Veteran City of Cape Town accountant George van Schalkwyk, who lives in Brackenfell, believes, contrary to what some may think, a job in local government finance can be sexy, if the number crunching is helping to change people’s lives for the better.
Mr Van Schalkwyk, who has worked at the City for 37 years and who was intricately involved in the amalgamation of various municipalities to form the current metro, recently received a lifetime achievement award from the Institute of Municipal Finance Officers.
Mr Van Schalkwyk, a director in the finance department, became assistant City treasurer in 1992. In 2002, he was appointed the director of revenue and managed the migration of a million municipal accounts from the seven different billing systems into a single system, which the City still uses.
During that time, he was also part of the team responsible for the financial turnaround of what was formerly the Cape Town Metropolitan Administration after it had received unfavourable audits from the auditor-general.
“Unfortunately, sometimes, there is a misconception that all City staff are lazy and that they don’t want to serve the residents. We must acknowledge that even in this well-run City we are not perfect and that some of our staff may at stages project an unfortunate image. But this is not the norm and where it happens, we must focus on corrective action,” he said.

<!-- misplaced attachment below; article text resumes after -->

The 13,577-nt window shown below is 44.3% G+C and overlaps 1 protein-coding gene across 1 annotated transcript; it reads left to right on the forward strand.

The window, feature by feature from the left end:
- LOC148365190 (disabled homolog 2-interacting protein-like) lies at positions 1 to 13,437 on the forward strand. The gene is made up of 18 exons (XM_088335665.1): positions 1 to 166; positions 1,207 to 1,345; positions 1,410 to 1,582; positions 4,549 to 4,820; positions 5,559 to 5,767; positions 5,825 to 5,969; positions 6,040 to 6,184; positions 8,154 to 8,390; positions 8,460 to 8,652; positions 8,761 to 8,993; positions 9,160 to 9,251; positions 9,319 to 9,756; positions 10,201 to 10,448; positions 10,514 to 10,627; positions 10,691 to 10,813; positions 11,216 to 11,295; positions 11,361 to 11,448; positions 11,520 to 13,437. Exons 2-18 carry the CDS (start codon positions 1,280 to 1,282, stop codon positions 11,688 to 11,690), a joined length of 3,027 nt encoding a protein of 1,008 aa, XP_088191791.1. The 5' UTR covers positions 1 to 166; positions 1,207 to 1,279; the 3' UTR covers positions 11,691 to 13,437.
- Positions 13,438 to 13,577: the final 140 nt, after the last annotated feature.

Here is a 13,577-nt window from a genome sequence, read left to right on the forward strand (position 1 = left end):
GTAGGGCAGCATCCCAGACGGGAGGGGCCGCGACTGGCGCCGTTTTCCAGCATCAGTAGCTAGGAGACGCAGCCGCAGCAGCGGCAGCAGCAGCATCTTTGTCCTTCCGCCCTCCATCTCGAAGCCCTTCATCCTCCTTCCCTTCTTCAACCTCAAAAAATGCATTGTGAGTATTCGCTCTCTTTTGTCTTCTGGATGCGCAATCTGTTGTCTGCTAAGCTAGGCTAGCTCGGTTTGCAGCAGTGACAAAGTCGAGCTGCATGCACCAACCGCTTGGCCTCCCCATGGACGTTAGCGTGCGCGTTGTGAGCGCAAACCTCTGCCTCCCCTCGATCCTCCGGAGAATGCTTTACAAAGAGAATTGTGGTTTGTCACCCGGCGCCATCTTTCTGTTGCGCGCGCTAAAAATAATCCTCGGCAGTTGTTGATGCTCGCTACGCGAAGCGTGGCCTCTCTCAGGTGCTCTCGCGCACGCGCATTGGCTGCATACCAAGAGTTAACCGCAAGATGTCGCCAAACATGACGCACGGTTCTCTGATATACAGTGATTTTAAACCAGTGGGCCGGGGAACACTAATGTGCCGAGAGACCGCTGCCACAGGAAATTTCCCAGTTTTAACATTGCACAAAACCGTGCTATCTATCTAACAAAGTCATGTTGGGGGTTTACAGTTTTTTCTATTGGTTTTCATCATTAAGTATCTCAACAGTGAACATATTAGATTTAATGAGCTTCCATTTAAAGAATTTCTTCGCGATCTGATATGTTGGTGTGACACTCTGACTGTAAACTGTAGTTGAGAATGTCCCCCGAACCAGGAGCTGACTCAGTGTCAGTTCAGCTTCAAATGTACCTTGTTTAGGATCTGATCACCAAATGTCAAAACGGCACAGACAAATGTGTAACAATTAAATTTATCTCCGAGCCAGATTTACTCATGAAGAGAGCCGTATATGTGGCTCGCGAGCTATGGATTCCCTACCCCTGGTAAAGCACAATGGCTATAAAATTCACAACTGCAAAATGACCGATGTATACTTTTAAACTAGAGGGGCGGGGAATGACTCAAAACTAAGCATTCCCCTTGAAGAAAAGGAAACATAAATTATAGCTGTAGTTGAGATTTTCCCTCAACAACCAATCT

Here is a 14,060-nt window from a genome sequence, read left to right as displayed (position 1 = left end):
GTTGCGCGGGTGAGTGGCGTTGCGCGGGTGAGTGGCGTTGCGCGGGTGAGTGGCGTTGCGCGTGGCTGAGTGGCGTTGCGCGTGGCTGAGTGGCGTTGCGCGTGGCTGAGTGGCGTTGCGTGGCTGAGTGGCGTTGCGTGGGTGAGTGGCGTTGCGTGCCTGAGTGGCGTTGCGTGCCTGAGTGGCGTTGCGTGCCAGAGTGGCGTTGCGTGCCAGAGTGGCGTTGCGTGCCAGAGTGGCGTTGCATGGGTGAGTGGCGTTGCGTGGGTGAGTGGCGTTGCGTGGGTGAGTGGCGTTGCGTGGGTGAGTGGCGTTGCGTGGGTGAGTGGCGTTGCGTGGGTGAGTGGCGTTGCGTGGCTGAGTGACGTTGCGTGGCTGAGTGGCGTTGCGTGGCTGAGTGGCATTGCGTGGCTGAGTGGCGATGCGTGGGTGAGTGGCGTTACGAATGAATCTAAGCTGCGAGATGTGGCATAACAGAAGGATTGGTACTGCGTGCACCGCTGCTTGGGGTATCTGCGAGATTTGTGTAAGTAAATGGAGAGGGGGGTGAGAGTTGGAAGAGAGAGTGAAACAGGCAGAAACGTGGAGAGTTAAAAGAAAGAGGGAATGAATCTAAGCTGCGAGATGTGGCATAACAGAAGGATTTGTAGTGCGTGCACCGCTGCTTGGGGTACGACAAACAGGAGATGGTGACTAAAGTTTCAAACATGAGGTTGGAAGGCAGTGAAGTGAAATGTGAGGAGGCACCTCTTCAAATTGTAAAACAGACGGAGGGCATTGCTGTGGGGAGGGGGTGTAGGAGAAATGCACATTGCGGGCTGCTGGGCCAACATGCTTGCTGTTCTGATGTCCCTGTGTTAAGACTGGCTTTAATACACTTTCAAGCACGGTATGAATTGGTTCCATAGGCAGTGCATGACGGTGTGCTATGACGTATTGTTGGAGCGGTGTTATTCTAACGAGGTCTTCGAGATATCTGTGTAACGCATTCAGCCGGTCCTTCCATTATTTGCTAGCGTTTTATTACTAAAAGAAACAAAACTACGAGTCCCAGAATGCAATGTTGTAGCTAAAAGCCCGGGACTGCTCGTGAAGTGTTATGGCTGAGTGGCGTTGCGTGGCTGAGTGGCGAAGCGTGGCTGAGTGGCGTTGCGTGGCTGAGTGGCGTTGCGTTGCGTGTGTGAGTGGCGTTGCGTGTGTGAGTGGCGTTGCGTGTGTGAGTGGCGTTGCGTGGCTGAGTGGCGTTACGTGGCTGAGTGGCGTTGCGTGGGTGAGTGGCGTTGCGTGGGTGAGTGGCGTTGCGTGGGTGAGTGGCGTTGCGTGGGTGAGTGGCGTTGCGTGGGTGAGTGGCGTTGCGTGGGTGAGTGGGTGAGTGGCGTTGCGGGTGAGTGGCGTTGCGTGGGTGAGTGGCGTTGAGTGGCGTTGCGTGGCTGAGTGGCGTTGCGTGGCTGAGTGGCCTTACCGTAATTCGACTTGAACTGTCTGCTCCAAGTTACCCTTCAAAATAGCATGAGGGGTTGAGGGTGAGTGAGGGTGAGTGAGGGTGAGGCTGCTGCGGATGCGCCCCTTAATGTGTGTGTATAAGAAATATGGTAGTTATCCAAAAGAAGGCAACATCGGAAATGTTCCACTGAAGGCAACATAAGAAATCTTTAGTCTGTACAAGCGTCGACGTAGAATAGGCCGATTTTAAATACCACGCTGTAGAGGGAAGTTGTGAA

He foresees changes to the management of local government finances over the next decade, driven largely by the increasing financial pressure residents will face.
“The ability of residents to pay will be under severe pressure and the funding required to meet the replacement of old municipal infrastructure, among others, will create further tariff pressure. This will also strengthen the misconception that property rates, which are collected in a particular area, must be spent in that area alone.
“Rates are a tax and they are not linked to services.
“They are similar to personal income tax. The provision of roads, street lights, parks, fire services and the general upgrading of previously under-invested areas requires funding. Residents with the ability to pay must appreciate that those who have been and continue to be forced to live in less fortunate environments also require municipal services to improve their living standards.
“This is the reality, but what we can assure our ratepayers is that their money is spent where it is needed most, in a transparent manner, and that we can account for every single cent that is spent,” he said.
When he is not working, he spends time with his wife, Christina, who he has been married to for 41 years, his two sons and a daughter, two grandchildren (the third being on its way), and Oscar, his dog.